[Solved] Using Interlocked.CompareExchange() operation on a bool value?

I have two questions:

  1. Is there a need to use Interlocked class for accessing boolean values? Isn’t a read or a write to a boolean value atomic by default?

  2. I tried using Interlocked.CompareExchange on a boolean and got the following error:

     bool value = true;
     Interlocked.CompareExchange<bool>(ref value, false, true);
    

    Error: The type ‘bool’ must be a reference type in order to use it as parameter ‘T’ in the generic type or method ‘System.Threading.Interlocked.CompareExchange(ref T, T, T)’

How do I go about solving this problem?

Solution #1:

  1. Reading or writing boolean values separately is atomic, but “compare and exchange” does both reading and writing to the same address, which means that entire transaction is not atomic. If multiple threads can write to this same location, you need to make the entire transaction atomic, by using the Interlocked class.

  2. public static T CompareExchange<T>(ref T a, T b, T c)) where T : class overload can only be used with reference types (note the where T : class clause at the end). Instead of a boolean value, you can use the CompareExchange(Int32, Int32, Int32) overload, and switch the boolean with an Int32.

    Alternatively, if you want to keep your variables of boolean type, you can use the lock method to ensure thread safety. This would be a slightly slower solution, but depending on your performance requirements, this might be still the preferred way.

Respondent: Groo

Solution #2:

Roll your own “AtomicBoolean” class (that wraps Interlocked.CompareExchange(...))

using System.Threading;

public class AtomicBoolean
{
    private const int TRUE_VALUE = 1;
    private const int FALSE_VALUE = 0;
    private int zeroOrOne = FALSE_VALUE;

    public AtomicBoolean()
        : this(false)
    { }

    public AtomicBoolean(bool initialValue)
    {
        this.Value = initialValue;
    }

    /// <summary>
    /// Provides (non-thread-safe) access to the backing value
    /// </summary>
    public bool Value
    {
        get
        {
            return zeroOrOne == TRUE_VALUE;
        }
        set
        {
            zeroOrOne = (value ? TRUE_VALUE : FALSE_VALUE);
        }
    }

    /// <summary>
    /// Attempt changing the backing value from true to false.
    /// </summary>
    /// <returns>Whether the value was (atomically) changed from false to true.</returns>
    public bool FalseToTrue()
    {
        return SetWhen(true, false);
    }

    /// <summary>
    /// Attempt changing the backing value from false to true.
    /// </summary>
    /// <returns>Whether the value was (atomically) changed from true to false.</returns>
    public bool TrueToFalse()
    {
        return SetWhen(false, true);
    }

    /// <summary>
    /// Attempt changing from "whenValue" to "setToValue".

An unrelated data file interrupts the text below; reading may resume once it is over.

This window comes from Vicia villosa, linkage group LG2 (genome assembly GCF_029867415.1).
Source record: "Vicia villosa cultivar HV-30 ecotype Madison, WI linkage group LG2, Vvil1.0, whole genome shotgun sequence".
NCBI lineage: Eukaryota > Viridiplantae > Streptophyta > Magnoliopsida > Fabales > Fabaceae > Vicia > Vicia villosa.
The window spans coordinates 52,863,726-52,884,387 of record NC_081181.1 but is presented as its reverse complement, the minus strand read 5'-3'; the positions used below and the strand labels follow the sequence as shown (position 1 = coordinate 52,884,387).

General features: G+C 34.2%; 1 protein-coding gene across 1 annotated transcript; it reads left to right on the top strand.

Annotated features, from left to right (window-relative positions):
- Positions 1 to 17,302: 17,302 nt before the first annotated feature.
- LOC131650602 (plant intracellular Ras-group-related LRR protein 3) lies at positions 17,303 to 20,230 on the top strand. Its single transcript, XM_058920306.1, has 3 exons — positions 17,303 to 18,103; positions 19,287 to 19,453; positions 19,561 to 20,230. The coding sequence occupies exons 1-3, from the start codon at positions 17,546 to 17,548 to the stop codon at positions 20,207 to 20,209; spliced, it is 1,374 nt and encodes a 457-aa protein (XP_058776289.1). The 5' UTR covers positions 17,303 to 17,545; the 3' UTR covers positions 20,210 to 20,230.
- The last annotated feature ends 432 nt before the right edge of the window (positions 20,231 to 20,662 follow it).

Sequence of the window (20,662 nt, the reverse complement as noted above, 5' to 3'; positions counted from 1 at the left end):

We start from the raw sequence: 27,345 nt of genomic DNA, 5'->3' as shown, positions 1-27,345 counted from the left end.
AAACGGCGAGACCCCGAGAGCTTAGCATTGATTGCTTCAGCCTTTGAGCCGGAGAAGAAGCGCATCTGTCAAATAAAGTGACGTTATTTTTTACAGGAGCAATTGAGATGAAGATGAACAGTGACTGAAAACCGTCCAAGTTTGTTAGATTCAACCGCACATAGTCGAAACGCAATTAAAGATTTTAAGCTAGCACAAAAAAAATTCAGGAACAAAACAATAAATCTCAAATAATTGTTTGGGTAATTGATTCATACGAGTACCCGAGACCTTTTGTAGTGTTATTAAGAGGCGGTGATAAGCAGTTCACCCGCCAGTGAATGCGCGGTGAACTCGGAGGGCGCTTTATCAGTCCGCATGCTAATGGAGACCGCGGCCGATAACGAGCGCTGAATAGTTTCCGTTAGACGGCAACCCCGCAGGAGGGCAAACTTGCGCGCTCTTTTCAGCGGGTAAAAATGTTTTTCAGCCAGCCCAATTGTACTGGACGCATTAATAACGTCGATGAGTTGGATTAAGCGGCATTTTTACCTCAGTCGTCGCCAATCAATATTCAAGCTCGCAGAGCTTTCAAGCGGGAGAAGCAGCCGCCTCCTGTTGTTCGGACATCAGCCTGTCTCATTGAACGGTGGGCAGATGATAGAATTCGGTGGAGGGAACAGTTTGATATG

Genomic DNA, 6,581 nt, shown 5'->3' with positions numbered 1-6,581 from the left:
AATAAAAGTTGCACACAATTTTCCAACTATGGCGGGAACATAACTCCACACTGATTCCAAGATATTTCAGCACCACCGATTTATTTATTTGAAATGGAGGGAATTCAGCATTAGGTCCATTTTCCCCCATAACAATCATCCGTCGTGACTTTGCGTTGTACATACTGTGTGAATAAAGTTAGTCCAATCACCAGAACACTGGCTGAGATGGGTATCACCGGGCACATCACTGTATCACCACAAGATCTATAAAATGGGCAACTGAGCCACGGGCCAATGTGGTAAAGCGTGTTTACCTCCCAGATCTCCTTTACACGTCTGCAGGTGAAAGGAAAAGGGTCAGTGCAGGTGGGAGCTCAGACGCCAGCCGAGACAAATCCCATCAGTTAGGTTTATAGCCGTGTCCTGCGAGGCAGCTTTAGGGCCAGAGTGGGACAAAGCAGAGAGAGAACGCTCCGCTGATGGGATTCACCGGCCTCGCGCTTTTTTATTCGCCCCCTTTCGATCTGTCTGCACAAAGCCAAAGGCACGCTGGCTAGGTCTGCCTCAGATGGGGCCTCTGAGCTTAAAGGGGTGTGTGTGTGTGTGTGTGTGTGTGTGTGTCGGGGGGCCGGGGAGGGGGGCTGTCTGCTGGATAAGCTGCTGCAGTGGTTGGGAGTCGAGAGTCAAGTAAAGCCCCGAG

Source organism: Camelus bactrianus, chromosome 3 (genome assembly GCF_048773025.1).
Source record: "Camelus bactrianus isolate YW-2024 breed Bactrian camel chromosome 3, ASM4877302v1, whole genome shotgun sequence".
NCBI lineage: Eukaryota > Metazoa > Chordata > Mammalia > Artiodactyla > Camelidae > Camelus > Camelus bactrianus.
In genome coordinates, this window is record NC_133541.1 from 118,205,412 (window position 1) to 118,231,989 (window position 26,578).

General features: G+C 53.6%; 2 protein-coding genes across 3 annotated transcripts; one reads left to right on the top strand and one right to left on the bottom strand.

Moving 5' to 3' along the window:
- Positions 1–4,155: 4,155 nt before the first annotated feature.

/// Fails if this.Value is not "whenValue".
    /// </summary>
    /// <param name="setToValue"></param>
    /// <param name="whenValue"></param>
    /// <returns></returns>
    public bool SetWhen(bool setToValue, bool whenValue)
    {
        int comparand = whenValue ? TRUE_VALUE : FALSE_VALUE;
        int result = Interlocked.CompareExchange(ref zeroOrOne, (setToValue ? TRUE_VALUE : FALSE_VALUE), comparand);
        bool originalValue = result == TRUE_VALUE;
        return originalValue == whenValue;
    }
}

Example Usage:

class MultithreadedClass
{
    private AtomicBoolean isUpdating = new AtomicBoolean(false);

    public void Update()
    {
        if (!this.isUpdating.FalseToTrue())
        {
            return; //a different thread is already updating
        }
        try
        {
            //... do update.
        }
        finally
        {
            this.isUpdating.Value = false; //we are done updating
        }
    }
}

Test cases (if you’re going to use it in production):

[TestClass]
public class AtomicBooleanTest
{
    [TestMethod]
    public void TestAtomicBoolean()
    {
        AtomicBoolean b = new AtomicBoolean();
        Assert.IsFalse(b.Value);

        b = new AtomicBoolean(false);
        Assert.IsFalse(b.Value);

        b = new AtomicBoolean(true);
        Assert.IsTrue(b.Value);

        //when Value is already true, FalseToTrue fails
        b.Value = true;
        Assert.IsFalse(b.FalseToTrue());
        Assert.IsTrue(b.Value);

        //when Value is already false, TrueToFalse fails
        b.Value = false;
        Assert.IsFalse(b.TrueToFalse());
        Assert.IsFalse(b.Value);

        //Value not changed if SetWhen fails
        b.Value = false;
        Assert.IsFalse(b.SetWhen(true, true));
        Assert.IsFalse(b.Value);

        //Value not changed if SetWhen fails
        b.Value = true;
        Assert.IsFalse(b.SetWhen(false, false));
        Assert.IsTrue(b.Value);
    }
}
Respondent: EthanB

Solution #3:

You can use Interlocked.Exchange on an int for this:

int boolValue = 0;

// ...

if (System.Threading.Interlocked.Exchange(ref boolValue, 1) == 1)
{
    // Was True
}
else
{
    // Was False                
}
Respondent: Gian Marco

Solution #4:

You can’t use interlocked for Boolean. You’re better off using an int instead.

http://connect.microsoft.com/VisualStudio/feedback/details/98293/interlocked-compareexchange-should-offer-an-overload-for-boolean

Respondent: Shiroy

The answers/resolutions are collected from stackoverflow, are licensed under cc by-sa 2.5 , cc by-sa 3.0 and cc by-sa 4.0 .

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